The procedure was as described in Example 4, but only 3.0 g of the sodium polyacrylate solution (=0.2% by weight relative to solid, solid/solid) and no nonylphenol/10 EO ethoxylate and no compound of the formula (VIII) were employed. A viscosity of 780 mPa.s was measured at 23 C.

A corresponding experiment using 4.5 g of sodium polyacrylate solution (=0,3% by weight relative to solid, solid/solid) gave a dispersion having a viscosity of 770 mPa.s (at 23 C.) .

Example 5

The procedure was as described in Example 4 c), but all dispersant components were first mixed with water and only then were the solids added. A dispersion having a viscosity of 480 mPa.s was obtained (at 23 C).

Example 6 and Comparison Examples C and D

The procedure was as described in Example 4, but a pH of 8.6 was used and 240 g of titanium dioxide having an oil number of 20, a brightening power of 700, a relative scattering power of 105 and a density of 4.1 were employed. The viscosities of the dispersions obtained measured in each case at 23 C. after 24 hours can be seen from Table 2.

              TABLE 2______________________________________                Weight ratio of    Concentration                nonylphenol/    of          EO ethoxylate MeasuredExample  Na polyacrylate                to compound of                              viscosityNo.      (% by wt.)  the formula (VIII)                              (mPa  s)______________________________________6a       0.2          0:10         4006b       0.2         3:7           4506c       0.2         8:2           2706d       0.2         10:0          300Comp. Ex. C    0.2         --            600Comp. Ex. D    0.3         --            590______________________________________

The amount of nonylphenol/10 EO ethoxylate+compound of the formula (VIII) was in all cases 0.1% by weight relative to solid, solid/solid.

Example 7 and Comparison Examples E and F

The procedure was as described in Example 4, but 0.1% by weight of a mixture of nonylphenol/10 EO ethoxylate and a further additive were employed in the weight ratio 7:3 (solid/solid) additionally to 0.2% by weight of sodium polyacrylate having an average molecular weight of about 3,500. The viscosities measured in each case at 23 C. after 24 hours can be seen from Table 3.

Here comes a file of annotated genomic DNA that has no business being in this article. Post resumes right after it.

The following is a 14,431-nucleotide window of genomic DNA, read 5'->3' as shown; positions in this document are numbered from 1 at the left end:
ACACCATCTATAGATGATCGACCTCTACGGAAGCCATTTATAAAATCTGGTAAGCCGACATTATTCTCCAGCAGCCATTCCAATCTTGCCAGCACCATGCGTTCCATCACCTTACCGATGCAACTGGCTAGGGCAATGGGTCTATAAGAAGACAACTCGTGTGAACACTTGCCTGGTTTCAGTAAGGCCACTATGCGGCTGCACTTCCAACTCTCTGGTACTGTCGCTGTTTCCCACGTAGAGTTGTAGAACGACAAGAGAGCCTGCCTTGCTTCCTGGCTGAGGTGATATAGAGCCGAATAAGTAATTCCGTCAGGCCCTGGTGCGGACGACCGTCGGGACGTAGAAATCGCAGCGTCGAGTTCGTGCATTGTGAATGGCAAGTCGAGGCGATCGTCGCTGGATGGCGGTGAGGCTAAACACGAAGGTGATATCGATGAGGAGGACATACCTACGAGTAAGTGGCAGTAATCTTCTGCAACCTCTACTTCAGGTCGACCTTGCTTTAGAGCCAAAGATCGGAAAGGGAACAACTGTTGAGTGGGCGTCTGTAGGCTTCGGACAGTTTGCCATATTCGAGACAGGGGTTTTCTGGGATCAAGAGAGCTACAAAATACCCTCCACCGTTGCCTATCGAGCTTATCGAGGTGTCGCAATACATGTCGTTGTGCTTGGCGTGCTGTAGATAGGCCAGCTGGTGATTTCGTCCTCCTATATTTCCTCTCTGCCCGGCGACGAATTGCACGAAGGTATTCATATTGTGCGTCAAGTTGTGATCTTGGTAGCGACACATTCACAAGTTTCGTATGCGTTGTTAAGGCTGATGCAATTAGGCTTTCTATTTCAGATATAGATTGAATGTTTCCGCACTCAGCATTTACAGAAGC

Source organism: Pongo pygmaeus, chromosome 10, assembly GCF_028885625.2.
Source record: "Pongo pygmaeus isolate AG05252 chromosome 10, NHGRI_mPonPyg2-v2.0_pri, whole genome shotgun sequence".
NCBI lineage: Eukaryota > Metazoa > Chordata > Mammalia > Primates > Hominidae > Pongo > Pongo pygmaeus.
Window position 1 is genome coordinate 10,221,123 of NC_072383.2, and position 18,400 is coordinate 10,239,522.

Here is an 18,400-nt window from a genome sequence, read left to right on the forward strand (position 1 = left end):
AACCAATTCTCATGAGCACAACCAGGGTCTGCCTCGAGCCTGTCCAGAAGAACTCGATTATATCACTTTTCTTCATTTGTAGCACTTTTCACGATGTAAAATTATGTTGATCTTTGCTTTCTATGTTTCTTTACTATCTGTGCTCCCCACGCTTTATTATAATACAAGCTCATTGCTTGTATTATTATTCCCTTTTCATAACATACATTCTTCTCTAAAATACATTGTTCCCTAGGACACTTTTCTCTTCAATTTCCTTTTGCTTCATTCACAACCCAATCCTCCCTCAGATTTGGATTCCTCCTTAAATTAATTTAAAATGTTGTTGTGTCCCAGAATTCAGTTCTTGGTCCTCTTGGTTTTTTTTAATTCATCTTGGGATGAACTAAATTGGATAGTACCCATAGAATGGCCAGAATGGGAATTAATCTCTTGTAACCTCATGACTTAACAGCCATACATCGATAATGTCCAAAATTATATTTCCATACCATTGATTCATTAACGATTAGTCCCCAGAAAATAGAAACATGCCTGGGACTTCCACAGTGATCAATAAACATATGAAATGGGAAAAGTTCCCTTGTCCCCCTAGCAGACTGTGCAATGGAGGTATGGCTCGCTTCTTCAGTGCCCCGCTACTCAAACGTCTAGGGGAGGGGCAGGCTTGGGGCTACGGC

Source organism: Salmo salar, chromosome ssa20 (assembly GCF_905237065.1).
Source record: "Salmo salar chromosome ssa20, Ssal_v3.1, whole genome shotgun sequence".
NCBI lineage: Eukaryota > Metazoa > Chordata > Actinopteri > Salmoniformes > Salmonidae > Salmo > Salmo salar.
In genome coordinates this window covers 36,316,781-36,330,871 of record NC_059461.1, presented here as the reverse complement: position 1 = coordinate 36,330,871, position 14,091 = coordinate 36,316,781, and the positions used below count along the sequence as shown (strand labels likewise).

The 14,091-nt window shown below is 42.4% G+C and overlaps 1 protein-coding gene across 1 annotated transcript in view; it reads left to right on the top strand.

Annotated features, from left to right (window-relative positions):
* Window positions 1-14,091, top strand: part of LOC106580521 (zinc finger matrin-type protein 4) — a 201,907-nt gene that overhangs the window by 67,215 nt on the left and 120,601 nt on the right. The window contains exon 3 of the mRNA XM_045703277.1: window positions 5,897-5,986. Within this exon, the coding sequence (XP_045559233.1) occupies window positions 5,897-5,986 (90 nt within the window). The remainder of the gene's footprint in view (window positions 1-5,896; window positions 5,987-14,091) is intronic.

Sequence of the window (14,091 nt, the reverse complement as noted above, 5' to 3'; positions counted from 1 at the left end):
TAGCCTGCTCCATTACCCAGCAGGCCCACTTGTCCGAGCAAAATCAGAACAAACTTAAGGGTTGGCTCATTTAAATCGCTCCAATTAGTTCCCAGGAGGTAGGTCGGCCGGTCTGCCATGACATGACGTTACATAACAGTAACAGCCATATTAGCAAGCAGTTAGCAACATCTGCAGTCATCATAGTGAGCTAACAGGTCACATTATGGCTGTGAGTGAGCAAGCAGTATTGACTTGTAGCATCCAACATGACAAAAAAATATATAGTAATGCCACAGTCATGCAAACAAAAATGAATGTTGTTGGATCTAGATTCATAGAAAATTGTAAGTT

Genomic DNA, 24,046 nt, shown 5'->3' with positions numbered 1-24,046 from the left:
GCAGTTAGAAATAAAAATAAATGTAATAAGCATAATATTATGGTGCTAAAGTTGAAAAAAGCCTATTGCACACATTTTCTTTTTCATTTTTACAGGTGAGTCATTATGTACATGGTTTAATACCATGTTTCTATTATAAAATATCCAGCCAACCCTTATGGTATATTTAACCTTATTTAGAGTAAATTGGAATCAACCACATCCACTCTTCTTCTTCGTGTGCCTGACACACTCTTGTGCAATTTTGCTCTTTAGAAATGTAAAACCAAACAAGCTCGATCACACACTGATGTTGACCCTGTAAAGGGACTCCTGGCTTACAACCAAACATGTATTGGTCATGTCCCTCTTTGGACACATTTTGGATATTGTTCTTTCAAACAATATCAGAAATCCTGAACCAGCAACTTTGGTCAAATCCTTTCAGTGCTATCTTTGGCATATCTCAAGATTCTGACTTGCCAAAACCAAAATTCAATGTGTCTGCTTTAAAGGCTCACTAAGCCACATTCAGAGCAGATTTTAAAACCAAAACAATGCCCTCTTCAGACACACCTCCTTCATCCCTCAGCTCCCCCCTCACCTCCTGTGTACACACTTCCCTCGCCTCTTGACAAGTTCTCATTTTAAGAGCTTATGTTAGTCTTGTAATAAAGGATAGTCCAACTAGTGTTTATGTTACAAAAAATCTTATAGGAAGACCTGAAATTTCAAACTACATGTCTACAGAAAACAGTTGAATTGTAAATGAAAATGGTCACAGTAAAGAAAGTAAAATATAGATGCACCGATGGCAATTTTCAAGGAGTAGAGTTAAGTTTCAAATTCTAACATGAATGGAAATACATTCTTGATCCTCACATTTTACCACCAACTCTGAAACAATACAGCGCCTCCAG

TABLE 3______________________________________                          MeasuredExample                        viscosityNo.      Further additive      (mPa  s)______________________________________7a       Dodecyl sulphate      5907b       Condensed naphthalenesulphonate                          4907c       Sodium sulphosuccinate                          5207d       Sodium hexametaphosphate                          6807e       Sulphated aralkylphenol                          530    ethoxylate7f       Phosphated aralkylphenol                          570    ethoxylate7g       Non-ionic surfactant (Type                          620    Borchigen  DFN)7h       Aminopolyether/propylene oxide-                          650    ethylene oxide 70:30 adduct,    molecular weight 21,500Comparison    0.2% by wt. of sodium poly-                          760Example E    acrylate, aloneComparison    0.3% by wt. of sodium poly-                          770Example F    acrylate, alone______________________________________
Example 8

The procedure was as described in Example 1, but the products which can be seen from Table 4 were employed instead of nonylphenol/10 EO ethoxilate. In each case, the viscosities also indicated in Table 4 were measured at 23 C. after stirring for 24 hours.

              TABLE 4______________________________________                         MeasuredExample                       viscosityNo.     Additive              (mPa  s)______________________________________8a      Polyethylene oxide/polypropylene                         420   block polymer, molecular weight   5,0008b      Non-ionic surfactant (Type                         440   Borchigen  DFN)8c      Aminopolyether/propylene oxide-                         440   ethylene oxide 70:30 adduct,   molecular weight 21,5008d      Non-ionic aralkylphenol ethoxylate,                         430   average molecular weight 1,100______________________________________